Bassam Al Natsha: I Breathe Sweet Memories

01 Feb

A state of estrangement stole my heart and found its way through my breaths. I could not describe it. There, between the bricks of isolation and the bars of prison, pathways are stretching open, and malaise takes over my soul.

Wounds presumably hurt, every time memories knock my mind. I wish I could travel to the world where my beloveds live. Their pictures had always jumped up to both my eyes and my mind. I used to recline in my bed, surrounded by endless darkness, grasping their pictures. I always smelled them. I cried. That is the picture of my youngest son. I was teasing him. He was only a month old the day I was held captive. And that one is Sojoud. She is more like a young woman now, even though I could not keep up with her energetic life — the life which was full of hope and pain.

How many times did I disperse my dreams over their bodies? Never had I imagined myself parting from them. Twelve years of prison, however, count! I used to start off my mornings while looking at their pictures. It was a sense of nostalgia. At nights, I used to spend my time looking at them, smiling. I had always wondered whether they got used to life without me. Am I now merely a number, which is shadowed by a life sentence? Questions have always pinched my thoughts. I could not have answers though. And I could do nothing but pray to Allah to break my fetters.

I was imprisoned by both memories and wishes. I used to relax after the Maghreb prayer, meditate and pray to Allah to make my dreams come true. Once a fuss was heard! We all rushed to one another. We investigated about the fuss nearby. And then, we learned that five and a half years of crazy waiting were yet to end. And many prisoners were about to join the world of the living. We waited for hours. They were like ages. Then the news was confirmed; a swap deal was approved. Eventually.

Smiles were drawn all over our faces; we laughed; we hugged each other; we cried; we were re-born. Few days later, names of the freed were leaked. What a moment! One prisoner could fly because of happiness, while his fellow prisoners were crying. We were like strangers. We imagined ourselves out, hugging people with no old photos or worn-out letters in our hands —people who had long been memories for us.

The day my life changed started off with a heavy dawn. I could not handle it. The images of unification had filled myself to the fullest over the past 12 years. We were transferred to the buses at the end of last bus station. We were thrilled. Or better overwhelmed. The taste of pleasure was odd that time, even though we had shed tears of farewell. We cried for our fellow prisoners, whom we left behind in prisons. We reached Ofer Jail. I sighed, as we could smell the scent of Ramallah and the odor of thyme. I exhaled, since I could glance the shadows of far-off Ramallah mountains. Our glimpses slipped through the narrow, steal windows.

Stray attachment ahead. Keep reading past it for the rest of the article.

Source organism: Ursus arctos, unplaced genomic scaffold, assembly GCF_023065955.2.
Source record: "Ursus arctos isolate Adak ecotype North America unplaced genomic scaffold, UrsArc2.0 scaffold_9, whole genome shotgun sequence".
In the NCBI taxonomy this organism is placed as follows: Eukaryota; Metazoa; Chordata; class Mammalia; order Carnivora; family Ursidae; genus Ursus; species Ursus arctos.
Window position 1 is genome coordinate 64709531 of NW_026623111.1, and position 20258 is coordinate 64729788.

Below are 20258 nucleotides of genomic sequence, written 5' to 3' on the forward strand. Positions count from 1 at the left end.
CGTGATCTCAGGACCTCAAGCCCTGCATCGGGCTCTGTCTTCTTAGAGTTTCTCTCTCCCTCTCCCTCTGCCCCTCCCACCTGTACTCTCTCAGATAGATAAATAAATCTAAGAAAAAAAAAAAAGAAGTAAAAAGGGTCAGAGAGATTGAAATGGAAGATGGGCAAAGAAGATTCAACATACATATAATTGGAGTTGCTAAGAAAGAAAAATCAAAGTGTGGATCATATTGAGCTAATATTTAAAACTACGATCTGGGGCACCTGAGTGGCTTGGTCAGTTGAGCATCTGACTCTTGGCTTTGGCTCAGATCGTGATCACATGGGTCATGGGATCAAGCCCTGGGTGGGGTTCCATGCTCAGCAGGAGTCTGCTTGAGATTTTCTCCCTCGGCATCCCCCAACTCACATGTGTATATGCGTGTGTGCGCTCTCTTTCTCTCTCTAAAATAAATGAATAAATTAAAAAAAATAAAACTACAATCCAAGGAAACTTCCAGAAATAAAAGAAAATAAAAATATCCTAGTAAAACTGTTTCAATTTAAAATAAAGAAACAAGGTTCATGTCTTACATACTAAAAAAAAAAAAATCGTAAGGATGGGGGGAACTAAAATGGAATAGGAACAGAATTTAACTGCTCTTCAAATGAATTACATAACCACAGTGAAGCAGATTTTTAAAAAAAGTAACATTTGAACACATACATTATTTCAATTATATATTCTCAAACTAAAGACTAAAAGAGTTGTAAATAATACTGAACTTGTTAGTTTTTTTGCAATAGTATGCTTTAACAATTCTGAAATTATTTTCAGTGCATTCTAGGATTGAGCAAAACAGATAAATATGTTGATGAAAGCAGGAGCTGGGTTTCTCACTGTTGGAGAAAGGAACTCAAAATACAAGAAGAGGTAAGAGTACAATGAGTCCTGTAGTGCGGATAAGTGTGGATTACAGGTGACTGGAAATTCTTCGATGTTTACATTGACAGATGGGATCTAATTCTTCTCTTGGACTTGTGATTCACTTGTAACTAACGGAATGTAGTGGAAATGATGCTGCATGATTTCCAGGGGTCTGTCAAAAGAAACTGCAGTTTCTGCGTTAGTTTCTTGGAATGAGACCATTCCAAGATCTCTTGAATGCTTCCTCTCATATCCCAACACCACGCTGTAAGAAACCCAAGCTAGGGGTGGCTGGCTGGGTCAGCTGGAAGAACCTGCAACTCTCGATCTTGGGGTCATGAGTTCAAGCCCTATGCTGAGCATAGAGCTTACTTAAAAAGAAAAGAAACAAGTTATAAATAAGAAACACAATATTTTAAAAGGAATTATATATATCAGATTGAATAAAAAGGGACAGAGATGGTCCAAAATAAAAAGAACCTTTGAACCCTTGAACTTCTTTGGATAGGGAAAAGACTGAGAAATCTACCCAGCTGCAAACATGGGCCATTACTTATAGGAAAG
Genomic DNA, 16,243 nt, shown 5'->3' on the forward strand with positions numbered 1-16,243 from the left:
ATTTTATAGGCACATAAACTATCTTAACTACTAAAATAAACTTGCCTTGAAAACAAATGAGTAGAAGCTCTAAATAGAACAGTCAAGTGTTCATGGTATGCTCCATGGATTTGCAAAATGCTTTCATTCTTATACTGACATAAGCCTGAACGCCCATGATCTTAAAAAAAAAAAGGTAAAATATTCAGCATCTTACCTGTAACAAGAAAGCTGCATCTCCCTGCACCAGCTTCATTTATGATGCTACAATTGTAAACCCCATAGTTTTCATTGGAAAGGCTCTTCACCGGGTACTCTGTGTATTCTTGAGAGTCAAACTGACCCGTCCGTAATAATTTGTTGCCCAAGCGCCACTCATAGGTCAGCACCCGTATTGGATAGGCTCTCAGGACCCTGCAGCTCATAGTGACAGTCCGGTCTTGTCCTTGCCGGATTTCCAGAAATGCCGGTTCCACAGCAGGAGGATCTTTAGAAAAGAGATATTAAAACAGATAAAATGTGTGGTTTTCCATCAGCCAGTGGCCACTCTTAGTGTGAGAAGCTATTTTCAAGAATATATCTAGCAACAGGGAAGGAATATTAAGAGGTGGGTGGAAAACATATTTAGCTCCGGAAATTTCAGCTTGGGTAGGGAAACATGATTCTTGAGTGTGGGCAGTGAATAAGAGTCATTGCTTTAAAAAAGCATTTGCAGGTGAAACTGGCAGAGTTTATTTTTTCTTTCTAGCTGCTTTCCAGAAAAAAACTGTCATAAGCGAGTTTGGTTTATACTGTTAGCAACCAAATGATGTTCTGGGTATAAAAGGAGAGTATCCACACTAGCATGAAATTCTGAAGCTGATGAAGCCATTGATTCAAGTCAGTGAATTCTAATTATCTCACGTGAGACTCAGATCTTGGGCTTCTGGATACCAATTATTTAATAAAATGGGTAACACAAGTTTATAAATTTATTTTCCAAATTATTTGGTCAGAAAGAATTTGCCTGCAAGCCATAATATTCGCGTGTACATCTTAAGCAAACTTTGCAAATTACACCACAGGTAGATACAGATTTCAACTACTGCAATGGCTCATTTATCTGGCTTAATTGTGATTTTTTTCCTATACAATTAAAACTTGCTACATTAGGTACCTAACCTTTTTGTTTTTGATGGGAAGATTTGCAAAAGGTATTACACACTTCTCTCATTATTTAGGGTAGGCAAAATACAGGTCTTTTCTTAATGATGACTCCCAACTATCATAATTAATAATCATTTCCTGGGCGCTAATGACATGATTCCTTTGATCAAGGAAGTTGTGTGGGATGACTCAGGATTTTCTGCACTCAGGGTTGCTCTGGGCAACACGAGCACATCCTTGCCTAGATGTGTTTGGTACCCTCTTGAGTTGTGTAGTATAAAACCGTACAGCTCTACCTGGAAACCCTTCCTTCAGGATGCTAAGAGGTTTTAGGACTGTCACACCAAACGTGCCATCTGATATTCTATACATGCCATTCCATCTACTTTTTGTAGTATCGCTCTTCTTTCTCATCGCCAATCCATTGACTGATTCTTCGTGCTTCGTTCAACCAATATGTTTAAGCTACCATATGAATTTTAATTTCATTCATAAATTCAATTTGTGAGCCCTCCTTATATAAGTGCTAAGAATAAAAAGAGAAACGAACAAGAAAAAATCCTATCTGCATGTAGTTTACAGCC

Time had come. I cannot describe the moment shackles were taken off my hands. I stepped a bit forward. I stopped. Then I made more steps forward toward a life, away from the narrowness of the prison room and the toughness of the steal bed. No more numbers. No more transfers. I could not believe that my body was embracing freedom. Light lit every cell of my body. I stood still, wondering. All the way to Al Bira, I thought it was a dream. My heart beat faster. My nerves were frozen. Waiting worried me.

The landmarks changed. Trees numbered more. Numbers of lights mounted downtown. I could not stare at them; my soul and my eyes were attached to five faces I felt eager to have a glance of. I was lifted up to shoulders. Women were ululating, and I was looking for my children amongst the faces. I was scared that I would not be able to recognise their gestures. I let my heart search for them, instead. Suddenly, a mature girl surged to my chest. She was as tall as I. Tears tiptoed to the edge of her eyes, and then burst to her reddish cheeks. I did not need to look at her face to check her identity. My heart told me it was my daughter Sojoud. I stretched my arms wide-open, and I shed tears of happiness. I could not lisp a word. I waited so long. Very long. Truly long. I clutched her hands tightly, as if I was anxious about farewell again!

Bassam Al Natsha, Palestine

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Posted by on February 1, 2013 in Letters from Fulan, Risala


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